Apparently, reports of any policy rifts were rubbish. Everything’s just fine and dandy, he reckoned, it’s just “misleading reports in the press” that made suggestions to the contrary.

DEFRA big cheeses have also been swift to come out and insist everything’s okay between the two parties. That’s all smashing on the surface, but you get the sneaking suspicion Jim and Andy will be having a few meetings this week to try and iron things out.

A cyncic might suggest that was what Andy was after in the first place and reports of him having a bit of a whinge have won him the ear of the ministers. If that’s the case, I’m happy to have done him a bit of a favour. Maybe I ought to be misleading a bit more often, eh?


Democrats doubly disappointed

They say imitation is the sincerest form of flattery.

Lib Dem Andrew George is disappointed the Lib Dems don’t have anyone DEFRA, as covered by Farmers Weekly and Western Morning News.

Spot the difference, anyone?


Liberally lovin’ Liverpool

I’m in Liverpool at the mo for the Lib Dem party conference.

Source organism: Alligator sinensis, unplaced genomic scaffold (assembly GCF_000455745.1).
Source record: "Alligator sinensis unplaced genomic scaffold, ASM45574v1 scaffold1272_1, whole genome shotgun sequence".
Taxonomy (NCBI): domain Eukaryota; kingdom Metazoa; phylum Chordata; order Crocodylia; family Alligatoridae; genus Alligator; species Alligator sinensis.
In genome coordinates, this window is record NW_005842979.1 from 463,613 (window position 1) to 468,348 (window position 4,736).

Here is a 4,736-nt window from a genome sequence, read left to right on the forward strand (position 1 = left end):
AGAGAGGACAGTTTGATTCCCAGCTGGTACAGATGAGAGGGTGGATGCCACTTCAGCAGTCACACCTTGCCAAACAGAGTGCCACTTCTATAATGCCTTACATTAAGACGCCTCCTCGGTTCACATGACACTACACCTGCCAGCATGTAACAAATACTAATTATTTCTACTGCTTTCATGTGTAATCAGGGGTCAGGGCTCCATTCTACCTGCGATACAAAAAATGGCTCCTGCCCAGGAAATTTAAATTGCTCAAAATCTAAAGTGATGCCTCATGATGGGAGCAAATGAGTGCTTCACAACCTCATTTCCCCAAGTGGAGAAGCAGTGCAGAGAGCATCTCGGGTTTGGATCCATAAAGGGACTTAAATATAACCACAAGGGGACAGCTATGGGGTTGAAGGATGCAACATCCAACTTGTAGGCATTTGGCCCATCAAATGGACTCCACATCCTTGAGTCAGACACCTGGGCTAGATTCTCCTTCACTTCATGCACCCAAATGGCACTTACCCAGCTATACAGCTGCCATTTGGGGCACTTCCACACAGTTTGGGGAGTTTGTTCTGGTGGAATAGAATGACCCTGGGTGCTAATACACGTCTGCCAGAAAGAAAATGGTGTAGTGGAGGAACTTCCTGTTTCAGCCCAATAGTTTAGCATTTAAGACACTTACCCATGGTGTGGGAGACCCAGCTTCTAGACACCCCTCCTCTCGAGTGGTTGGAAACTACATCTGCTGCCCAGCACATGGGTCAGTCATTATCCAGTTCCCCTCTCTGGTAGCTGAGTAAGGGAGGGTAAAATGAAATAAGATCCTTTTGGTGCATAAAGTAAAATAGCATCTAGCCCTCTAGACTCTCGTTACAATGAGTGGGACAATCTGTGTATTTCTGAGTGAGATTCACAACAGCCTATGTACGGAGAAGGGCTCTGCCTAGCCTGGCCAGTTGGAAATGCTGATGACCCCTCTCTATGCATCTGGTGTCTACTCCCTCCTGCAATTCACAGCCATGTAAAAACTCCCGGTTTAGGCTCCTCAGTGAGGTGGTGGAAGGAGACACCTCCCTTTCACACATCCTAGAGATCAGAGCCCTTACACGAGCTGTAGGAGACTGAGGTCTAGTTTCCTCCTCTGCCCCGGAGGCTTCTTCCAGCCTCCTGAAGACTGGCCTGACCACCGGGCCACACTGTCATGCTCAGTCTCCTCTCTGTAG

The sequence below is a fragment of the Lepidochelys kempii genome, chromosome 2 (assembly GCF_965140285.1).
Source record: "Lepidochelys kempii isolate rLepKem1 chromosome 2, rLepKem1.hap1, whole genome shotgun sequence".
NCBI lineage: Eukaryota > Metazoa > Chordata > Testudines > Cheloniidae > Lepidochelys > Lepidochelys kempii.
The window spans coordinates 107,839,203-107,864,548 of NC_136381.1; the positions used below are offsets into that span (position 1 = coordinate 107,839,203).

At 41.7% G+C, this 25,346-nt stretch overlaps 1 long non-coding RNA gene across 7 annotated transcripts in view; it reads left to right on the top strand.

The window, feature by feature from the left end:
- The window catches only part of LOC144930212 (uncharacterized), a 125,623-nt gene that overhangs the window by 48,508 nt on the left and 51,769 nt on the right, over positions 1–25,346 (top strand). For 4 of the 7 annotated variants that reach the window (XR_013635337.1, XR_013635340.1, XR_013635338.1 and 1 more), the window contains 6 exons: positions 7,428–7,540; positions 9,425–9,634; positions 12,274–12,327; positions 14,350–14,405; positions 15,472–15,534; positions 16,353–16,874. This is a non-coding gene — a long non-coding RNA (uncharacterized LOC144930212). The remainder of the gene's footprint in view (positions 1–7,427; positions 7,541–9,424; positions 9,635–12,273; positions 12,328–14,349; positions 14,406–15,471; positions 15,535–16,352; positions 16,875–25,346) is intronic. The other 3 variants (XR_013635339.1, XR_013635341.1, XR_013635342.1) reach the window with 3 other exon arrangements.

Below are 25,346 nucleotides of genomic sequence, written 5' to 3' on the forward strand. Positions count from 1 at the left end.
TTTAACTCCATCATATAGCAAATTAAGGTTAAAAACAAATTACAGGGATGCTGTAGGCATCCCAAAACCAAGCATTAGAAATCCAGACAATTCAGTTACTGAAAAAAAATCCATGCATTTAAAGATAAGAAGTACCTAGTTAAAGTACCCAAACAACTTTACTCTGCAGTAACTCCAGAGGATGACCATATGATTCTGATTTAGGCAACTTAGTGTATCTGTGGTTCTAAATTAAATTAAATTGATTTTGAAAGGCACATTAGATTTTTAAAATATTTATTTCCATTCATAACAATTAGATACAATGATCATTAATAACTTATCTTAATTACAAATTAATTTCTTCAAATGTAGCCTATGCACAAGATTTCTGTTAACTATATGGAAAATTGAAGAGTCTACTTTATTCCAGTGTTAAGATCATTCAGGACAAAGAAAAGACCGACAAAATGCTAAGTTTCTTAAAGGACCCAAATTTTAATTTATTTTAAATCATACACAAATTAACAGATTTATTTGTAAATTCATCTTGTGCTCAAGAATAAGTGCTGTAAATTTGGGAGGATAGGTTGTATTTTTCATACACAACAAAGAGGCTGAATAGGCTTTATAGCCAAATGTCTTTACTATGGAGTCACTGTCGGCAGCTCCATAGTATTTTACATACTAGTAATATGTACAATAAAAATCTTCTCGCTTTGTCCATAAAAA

Being a geek, I love party conference season, but so far this one hasn’t really lived up to much.

It didn’t help that it took bloomin’ hours to get here and I seem to have booked into a hotel run by the offspring of Basil Fawlty, but the fringe events just haven’t been inspiring in the slightest.

One of them involved a bizarre line-up of an MEP, a nutritionist, a woman who worked for a random local food charity thing and the lovely Julian Hunt from the Food and Drink Federeation. The conversation flailed wildly from food labelling, EU legislation, health, nutrition, farming’s carbon footprint and whether people should eat less meat to save the planet. Scarily, I think Julian was the only one on the panel who really knew anything about the food chain, which was a terrifying thought considering the other panelists were the ones creating policy and informing the public. As a certain audience member was herd to mutter: “What a load of b*llocks”.

Another was a rather bizarre affair where the panelists were introduced by their green credentials, rather than their names and where the main speaker, energy and climate change minister Chris Huhne, turned up late. The panel chairwoman had to freestyle until he arrived – it was like watching a bunny being caught in car headlights.